Money Matters

The top five games (over their lifetime) in the history of e-sports are as follows;

  • DOTA 2 – $64,397,286 Prize Money – 1,495 Players – 613 Tournaments
  • League of Legends – $29,203,916 Prize Money – 4,083 Players – 1,718 Tournaments
  • StarCraft II – $19,320,227 Prize Money – 1,541 Players – 3,667 Tournaments
  • Counter-Strike: GO – $14,811,020 Prize Money – 4,997 Players – 1,570 Tournaments
  • Counter-Strike – $10,764,492 Prize Money – 2,582 Players – 571 Tournaments

That’s where e-sports is today; it’s in a place where I still feel like I have to spend the majority of this feature—that’s supposed to be about where the sport is at currently—explaining it. Still.

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A poster for Starcraft II, a game popular among e-sport competitors.

The next step is easy, in theory. As the days go by, more and more national and international organizations begin to look to e-sports as a viable option for investment and opportunity. The Score – one of the premier sports news outlets – has launched an e-sports department in the last year. Even YouPorn has purchased and sponsored a League of Legends team.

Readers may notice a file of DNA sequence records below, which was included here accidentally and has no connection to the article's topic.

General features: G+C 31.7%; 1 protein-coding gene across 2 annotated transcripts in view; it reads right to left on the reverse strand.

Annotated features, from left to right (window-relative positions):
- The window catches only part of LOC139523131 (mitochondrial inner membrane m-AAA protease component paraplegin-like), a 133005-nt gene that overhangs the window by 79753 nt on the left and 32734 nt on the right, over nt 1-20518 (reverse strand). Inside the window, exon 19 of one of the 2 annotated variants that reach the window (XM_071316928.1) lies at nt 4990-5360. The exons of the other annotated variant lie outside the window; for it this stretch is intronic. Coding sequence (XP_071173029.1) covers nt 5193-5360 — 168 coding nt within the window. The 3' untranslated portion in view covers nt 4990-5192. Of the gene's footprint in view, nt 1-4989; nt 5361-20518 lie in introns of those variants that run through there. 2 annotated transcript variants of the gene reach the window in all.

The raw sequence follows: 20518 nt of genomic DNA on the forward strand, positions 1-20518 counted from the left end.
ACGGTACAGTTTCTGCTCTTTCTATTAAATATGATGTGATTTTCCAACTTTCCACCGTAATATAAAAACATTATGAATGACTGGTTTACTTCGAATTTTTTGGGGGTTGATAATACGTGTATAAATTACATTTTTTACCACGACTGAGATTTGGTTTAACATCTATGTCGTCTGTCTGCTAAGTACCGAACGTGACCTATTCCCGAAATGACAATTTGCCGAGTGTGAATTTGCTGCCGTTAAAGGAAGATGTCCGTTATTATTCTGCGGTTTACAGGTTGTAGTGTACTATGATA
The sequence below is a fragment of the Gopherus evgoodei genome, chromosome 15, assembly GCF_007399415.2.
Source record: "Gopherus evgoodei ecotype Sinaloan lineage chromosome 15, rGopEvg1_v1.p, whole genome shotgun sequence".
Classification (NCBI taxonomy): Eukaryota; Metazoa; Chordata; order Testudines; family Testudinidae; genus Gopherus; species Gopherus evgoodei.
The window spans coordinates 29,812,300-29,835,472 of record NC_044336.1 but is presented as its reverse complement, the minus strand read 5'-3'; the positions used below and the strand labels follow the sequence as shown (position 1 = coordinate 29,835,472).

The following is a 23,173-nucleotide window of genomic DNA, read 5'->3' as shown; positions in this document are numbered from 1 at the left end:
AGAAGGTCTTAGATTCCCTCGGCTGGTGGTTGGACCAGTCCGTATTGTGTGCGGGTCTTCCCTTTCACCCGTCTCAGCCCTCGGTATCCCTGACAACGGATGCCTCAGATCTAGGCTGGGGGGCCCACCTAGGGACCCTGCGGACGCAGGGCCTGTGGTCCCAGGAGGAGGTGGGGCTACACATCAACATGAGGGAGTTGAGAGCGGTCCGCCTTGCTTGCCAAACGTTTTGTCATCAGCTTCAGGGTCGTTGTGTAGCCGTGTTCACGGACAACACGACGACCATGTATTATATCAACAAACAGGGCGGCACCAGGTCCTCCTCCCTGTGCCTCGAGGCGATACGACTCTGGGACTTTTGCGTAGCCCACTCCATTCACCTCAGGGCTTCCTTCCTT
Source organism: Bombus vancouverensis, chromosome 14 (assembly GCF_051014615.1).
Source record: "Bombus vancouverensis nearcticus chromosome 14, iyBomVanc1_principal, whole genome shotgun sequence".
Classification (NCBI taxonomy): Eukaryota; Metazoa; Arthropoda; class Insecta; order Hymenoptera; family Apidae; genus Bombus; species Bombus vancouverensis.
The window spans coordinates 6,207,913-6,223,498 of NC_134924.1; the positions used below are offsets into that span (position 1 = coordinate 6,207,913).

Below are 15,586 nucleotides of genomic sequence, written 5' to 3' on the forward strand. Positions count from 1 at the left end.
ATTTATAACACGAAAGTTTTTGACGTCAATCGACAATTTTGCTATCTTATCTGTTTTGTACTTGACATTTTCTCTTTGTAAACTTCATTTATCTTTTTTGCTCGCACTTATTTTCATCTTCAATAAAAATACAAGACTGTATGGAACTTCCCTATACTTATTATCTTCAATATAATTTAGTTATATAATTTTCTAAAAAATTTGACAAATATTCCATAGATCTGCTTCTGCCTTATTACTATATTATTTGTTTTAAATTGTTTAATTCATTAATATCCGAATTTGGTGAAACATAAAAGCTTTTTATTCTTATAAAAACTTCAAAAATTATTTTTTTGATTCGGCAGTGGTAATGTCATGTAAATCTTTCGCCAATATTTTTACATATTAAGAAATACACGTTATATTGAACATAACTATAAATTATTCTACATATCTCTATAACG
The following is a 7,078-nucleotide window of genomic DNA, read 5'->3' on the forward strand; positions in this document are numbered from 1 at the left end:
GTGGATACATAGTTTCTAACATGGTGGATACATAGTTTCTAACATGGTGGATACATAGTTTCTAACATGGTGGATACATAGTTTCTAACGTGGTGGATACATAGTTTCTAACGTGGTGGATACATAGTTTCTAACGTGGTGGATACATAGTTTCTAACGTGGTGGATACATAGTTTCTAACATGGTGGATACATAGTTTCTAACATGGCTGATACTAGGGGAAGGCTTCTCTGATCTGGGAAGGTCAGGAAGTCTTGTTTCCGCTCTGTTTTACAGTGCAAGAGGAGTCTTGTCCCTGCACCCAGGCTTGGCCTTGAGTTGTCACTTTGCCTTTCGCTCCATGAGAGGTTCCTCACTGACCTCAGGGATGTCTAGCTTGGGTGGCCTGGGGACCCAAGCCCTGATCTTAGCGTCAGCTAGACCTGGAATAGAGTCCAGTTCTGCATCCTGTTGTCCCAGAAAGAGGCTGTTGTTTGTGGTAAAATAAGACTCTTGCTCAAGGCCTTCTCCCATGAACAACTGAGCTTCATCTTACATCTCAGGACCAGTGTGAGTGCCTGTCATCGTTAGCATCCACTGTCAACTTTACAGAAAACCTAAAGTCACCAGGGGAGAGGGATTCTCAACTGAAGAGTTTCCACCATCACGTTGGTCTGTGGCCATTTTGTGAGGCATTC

There will be television channels on cable, dedicated to e-sports, at least as long as cable survives. Places like Twitch and YouTube Gaming will continue to slowly grow in viewership and membership, as they have for the past decade plus. And more corporations will buy into the idea that the already established count of millions upon millions of fans, all over the world, will only continue to multiply and provide ample audience for advertising and sales.

As an early fan of e-sports, I’m rather thrilled about where it’s going.

What’s Next

I asked Victor Ho what he was most excited to see in the coming years within the world of e-sports, and collegiate competition.